Courtesy All in for Ohio Kids
Cleveland teacher Shauntina Thornton says all Ohio students deserve a world-class public education.
COLUMBUS, Ohio - The Ohio Senate passed its version of the state budget yesterday, and education advocates are hopeful lawmakers from both chambers can reach an agreement on a fair fix for the state's school financing system.
The current funding formula was declared unconstitutional more than two decades ago. It relies heavily on property taxes, which Math and Social Studies Teacher at the Nathan Hale PreK-8 school in Cleveland Shaunita Thornton said puts poorer districts at a disadvantage.
"Local communities are picking up the larger and larger share of the cost of education," said Thornton, "because the state funding is inadequate, stagnant and unfairly distributed."
The Senate's school funding plan relies on teacher salary, a student teacher ratio and other money to determine per-student aid.
However, a broad coalition of educators want lawmakers to adopt the House-passed Fair School Funding Plan instead, including Mansfield Middle School 7th grade Teacher Zach Jones.
"The equitable funding found in the House-passed Fair School Funding Plan doesn't erase the harm caused by the neglect of state lawmakers," said Jones. "But it begins a process of repairing the damage. It rights the wrong."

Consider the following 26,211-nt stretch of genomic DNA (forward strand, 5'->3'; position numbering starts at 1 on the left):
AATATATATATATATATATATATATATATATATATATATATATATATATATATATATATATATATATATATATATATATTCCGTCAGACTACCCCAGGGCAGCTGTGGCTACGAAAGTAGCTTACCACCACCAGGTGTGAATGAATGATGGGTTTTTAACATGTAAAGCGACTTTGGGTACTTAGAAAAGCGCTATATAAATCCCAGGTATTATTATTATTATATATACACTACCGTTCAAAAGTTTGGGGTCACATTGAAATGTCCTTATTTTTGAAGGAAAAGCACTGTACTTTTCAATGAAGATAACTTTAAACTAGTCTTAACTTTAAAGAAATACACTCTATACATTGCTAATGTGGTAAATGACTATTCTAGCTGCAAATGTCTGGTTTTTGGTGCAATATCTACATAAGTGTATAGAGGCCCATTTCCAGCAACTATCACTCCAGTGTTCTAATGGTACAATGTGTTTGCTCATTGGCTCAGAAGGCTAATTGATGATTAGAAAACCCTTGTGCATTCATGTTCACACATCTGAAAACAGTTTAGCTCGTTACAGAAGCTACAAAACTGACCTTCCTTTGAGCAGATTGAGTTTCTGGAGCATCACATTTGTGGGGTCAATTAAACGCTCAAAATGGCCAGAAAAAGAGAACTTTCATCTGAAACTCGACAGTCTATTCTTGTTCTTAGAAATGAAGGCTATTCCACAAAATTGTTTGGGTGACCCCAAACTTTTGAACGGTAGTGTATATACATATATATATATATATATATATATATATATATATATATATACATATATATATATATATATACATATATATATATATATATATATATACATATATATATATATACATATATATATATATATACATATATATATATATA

The House plan calculates state aid to districts based on 60% property taxes and 40% income.
It puts annual per-student costs at $7,200 when fully phased in over six years. The Senate's plan is for the two-year funding cycle and provides roughly $6,100 per student.
Supporters of the Fair School Funding Plan say it will provide additional aid across all district types, with the biggest increase going to districts where poverty is high and the cost of educating students is the greatest.
Lima parent active with the Ohio Organizing Collaborative Taylor Pennington, contended that kids in poorer communities have been failed by the school funding system for years.
"How are we preparing our children for a future when our education system is stuck in the past?" asked Pennington. "Everywhere we look, we see change, innovation and progression - everywhere except for our school funding."
The Fair School Funding Plan was developed with public input over more than three years, while the Senate plan was released just weeks ago. The chambers have until June 30 to reach a compromise on a final budget.
This story was produced in association with Media in the Public Interest and funded in part by the George Gund Foundation.
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